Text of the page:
My father, God rest his soul, broke a lot of tools in his lifetime, and there are only two ways to break a tool: misapplication or too much force. Languages and governments are tools too and all pay a price when they're abused (as they may be with assorted kleptocracies) or, focused or obsessed with power, positioned as autocratic, unyielding, and belligerent.
Comment by Ehtsham-Ul-Haq Tariq on September 22, 2009 at 6:23am
Thanks for your reply, We the Pakistanis mourn over the ineffectiveness of OIC Organization of Islamic Conference. If all Muslim countries are united and United Nations take serious action over the miseries and plight of Palestinians ,then we would have been successful to help Palestinians in the achievement of their just cause .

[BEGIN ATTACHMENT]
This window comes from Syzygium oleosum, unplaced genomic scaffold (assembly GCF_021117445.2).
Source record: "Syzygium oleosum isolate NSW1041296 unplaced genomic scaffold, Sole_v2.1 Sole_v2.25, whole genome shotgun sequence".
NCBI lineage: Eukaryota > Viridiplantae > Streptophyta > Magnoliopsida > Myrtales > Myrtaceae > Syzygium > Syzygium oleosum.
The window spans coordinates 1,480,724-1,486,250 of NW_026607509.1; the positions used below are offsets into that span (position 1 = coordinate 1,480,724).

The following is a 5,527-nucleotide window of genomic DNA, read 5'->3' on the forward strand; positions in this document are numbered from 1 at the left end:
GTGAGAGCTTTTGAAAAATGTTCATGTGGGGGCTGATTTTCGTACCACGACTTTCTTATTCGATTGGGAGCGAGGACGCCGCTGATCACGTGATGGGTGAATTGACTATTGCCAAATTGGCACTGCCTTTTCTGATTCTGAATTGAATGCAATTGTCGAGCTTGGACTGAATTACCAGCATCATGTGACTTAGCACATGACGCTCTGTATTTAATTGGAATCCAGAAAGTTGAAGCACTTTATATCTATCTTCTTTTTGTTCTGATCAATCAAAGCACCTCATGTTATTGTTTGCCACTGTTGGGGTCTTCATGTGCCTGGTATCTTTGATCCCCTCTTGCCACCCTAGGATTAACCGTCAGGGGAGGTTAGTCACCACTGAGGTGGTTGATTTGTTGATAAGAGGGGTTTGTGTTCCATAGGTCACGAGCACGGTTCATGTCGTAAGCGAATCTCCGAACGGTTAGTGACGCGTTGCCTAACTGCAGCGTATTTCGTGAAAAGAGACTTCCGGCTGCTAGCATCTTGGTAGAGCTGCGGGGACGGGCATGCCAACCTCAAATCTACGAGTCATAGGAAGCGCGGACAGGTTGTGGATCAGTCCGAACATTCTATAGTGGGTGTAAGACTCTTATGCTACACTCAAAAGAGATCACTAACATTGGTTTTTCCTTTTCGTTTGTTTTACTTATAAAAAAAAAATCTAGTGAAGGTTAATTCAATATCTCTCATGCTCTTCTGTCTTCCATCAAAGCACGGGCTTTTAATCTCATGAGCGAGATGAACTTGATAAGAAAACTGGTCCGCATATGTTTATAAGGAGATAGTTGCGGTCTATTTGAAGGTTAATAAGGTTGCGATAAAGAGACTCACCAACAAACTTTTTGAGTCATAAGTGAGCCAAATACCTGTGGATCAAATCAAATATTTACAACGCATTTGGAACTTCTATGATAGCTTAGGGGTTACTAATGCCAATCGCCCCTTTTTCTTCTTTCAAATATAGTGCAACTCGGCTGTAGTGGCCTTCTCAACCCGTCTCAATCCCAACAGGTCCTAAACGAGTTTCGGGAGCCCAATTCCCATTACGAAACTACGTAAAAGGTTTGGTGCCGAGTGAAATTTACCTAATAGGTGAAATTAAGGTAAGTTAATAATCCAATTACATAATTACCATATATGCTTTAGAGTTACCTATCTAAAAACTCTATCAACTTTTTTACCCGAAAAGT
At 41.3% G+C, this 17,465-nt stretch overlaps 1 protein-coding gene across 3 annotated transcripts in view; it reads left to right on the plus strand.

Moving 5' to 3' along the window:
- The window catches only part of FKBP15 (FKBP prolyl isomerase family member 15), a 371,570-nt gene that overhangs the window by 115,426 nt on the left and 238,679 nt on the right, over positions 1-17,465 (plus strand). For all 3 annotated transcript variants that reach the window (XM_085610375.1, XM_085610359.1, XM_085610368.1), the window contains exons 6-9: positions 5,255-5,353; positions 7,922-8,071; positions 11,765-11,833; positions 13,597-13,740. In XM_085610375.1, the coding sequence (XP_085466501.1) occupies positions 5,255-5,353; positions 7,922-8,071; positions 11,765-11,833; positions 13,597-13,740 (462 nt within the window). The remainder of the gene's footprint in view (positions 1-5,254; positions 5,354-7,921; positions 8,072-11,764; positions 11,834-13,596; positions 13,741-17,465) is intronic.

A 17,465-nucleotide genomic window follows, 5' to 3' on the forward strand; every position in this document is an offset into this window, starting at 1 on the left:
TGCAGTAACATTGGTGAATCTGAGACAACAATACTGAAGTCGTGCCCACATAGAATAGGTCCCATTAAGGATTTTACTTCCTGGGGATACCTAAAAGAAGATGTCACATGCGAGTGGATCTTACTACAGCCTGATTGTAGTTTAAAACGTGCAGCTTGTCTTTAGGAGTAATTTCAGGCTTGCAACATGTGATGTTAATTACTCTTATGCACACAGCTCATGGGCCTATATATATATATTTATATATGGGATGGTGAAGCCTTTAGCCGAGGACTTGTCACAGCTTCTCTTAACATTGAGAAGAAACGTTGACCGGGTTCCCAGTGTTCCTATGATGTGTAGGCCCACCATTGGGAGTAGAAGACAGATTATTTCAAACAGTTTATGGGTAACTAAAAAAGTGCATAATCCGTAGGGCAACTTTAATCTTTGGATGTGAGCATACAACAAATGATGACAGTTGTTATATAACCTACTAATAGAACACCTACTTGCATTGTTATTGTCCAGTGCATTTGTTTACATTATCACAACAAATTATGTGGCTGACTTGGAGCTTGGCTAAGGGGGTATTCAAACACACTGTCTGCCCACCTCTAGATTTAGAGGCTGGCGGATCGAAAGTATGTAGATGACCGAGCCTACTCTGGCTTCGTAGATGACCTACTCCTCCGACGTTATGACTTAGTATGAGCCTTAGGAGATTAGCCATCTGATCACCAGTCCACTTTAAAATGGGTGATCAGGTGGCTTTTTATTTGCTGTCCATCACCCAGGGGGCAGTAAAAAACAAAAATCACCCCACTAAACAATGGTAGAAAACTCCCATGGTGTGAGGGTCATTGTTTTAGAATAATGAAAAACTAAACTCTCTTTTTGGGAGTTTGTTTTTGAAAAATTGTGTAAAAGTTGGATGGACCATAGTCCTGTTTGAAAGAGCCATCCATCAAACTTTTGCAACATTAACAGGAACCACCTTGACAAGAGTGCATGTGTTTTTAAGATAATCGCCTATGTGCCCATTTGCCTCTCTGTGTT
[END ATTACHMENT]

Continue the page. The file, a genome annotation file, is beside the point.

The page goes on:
The peaceful resolution will contribute to improve the peace situation in whole world . Because wherever the rights are violated, it has impact on the world peace. The UNO will have to take drastic measures to make an end the Afghan, Iraq and Palestine War so that we may live in this world with Peace .What do you think about the Role of Organization of Islamic Conference and United Nations in the maintenance of peace of world?
Comment by James S. Oppenheim on July 15, 2009 at 6:36pm
Several wars and more than 60 years of majority-Jewish Israeli administration and defense across the contested landscape have made the "two-state solution" provided by 1948's UN Resolution 181 a latterday prize for the Arab refugees within its borders, for that is the prize that perpetuates conflict with hazy Arab and proto-Arab (I refer to Iran's regime) hopes for the diminishment and erasure of the Jews from the land.

Moreover, I think the "two-state solution" has become a lazy answer for Jews and Muslims alike who passionately engage this conflict arena while putting off wrapping their heads around the idea of a more helpful and permanent integration.